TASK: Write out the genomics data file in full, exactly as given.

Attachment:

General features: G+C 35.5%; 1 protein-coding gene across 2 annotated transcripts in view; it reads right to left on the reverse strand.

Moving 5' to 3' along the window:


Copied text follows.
General features: G+C 35.5%; 1 protein-coding gene across 2 annotated transcripts in view; it reads right to left on the reverse strand.

Moving 5' to 3' along the window: